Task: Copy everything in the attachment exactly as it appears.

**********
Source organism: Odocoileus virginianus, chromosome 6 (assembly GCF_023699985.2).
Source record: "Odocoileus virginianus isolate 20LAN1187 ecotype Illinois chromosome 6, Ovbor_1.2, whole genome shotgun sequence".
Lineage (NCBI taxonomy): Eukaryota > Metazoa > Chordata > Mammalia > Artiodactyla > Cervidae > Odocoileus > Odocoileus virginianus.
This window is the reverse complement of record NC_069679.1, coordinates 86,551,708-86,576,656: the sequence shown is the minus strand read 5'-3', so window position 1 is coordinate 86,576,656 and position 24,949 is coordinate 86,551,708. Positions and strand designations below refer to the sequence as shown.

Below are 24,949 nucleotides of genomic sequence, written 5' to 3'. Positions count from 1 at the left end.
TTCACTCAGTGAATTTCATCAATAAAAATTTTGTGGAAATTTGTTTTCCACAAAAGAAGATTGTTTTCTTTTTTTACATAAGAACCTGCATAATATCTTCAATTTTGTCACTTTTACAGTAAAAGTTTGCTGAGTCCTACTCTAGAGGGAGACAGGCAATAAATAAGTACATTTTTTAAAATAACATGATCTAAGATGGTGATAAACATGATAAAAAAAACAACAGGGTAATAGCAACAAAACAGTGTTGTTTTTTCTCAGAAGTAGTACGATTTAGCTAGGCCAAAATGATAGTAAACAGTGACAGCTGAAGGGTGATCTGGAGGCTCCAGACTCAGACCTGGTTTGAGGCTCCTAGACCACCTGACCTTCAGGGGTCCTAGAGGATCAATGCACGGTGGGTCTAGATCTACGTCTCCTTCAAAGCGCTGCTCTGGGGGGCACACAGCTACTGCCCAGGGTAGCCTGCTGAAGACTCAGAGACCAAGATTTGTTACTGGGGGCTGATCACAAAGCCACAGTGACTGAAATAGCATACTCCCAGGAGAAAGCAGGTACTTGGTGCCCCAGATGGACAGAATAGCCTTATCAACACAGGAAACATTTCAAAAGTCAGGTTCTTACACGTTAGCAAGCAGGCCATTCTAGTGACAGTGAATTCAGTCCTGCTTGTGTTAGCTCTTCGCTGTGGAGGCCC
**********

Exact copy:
Source organism: Odocoileus virginianus, chromosome 6 (assembly GCF_023699985.2).
Source record: "Odocoileus virginianus isolate 20LAN1187 ecotype Illinois chromosome 6, Ovbor_1.2, whole genome shotgun sequence".
Lineage (NCBI taxonomy): Eukaryota > Metazoa > Chordata > Mammalia > Artiodactyla > Cervidae > Odocoileus > Odocoileus virginianus.
This window is the reverse complement of record NC_069679.1, coordinates 86,551,708-86,576,656: the sequence shown is the minus strand read 5'-3', so window position 1 is coordinate 86,576,656 and position 24,949 is coordinate 86,551,708. Positions and strand designations below refer to the sequence as shown.

Below are 24,949 nucleotides of genomic sequence, written 5' to 3'. Positions count from 1 at the left end.
TTCACTCAGTGAATTTCATCAATAAAAATTTTGTGGAAATTTGTTTTCCACAAAAGAAGATTGTTTTCTTTTTTTACATAAGAACCTGCATAATATCTTCAATTTTGTCACTTTTACAGTAAAAGTTTGCTGAGTCCTACTCTAGAGGGAGACAGGCAATAAATAAGTACATTTTTTAAAATAACATGATCTAAGATGGTGATAAACATGATAAAAAAAACAACAGGGTAATAGCAACAAAACAGTGTTGTTTTTTCTCAGAAGTAGTACGATTTAGCTAGGCCAAAATGATAGTAAACAGTGACAGCTGAAGGGTGATCTGGAGGCTCCAGACTCAGACCTGGTTTGAGGCTCCTAGACCACCTGACCTTCAGGGGTCCTAGAGGATCAATGCACGGTGGGTCTAGATCTACGTCTCCTTCAAAGCGCTGCTCTGGGGGGCACACAGCTACTGCCCAGGGTAGCCTGCTGAAGACTCAGAGACCAAGATTTGTTACTGGGGGCTGATCACAAAGCCACAGTGACTGAAATAGCATACTCCCAGGAGAAAGCAGGTACTTGGTGCCCCAGATGGACAGAATAGCCTTATCAACACAGGAAACATTTCAAAAGTCAGGTTCTTACACGTTAGCAAGCAGGCCATTCTAGTGACAGTGAATTCAGTCCTGCTTGTGTTAGCTCTTCGCTGTGGAGGCCC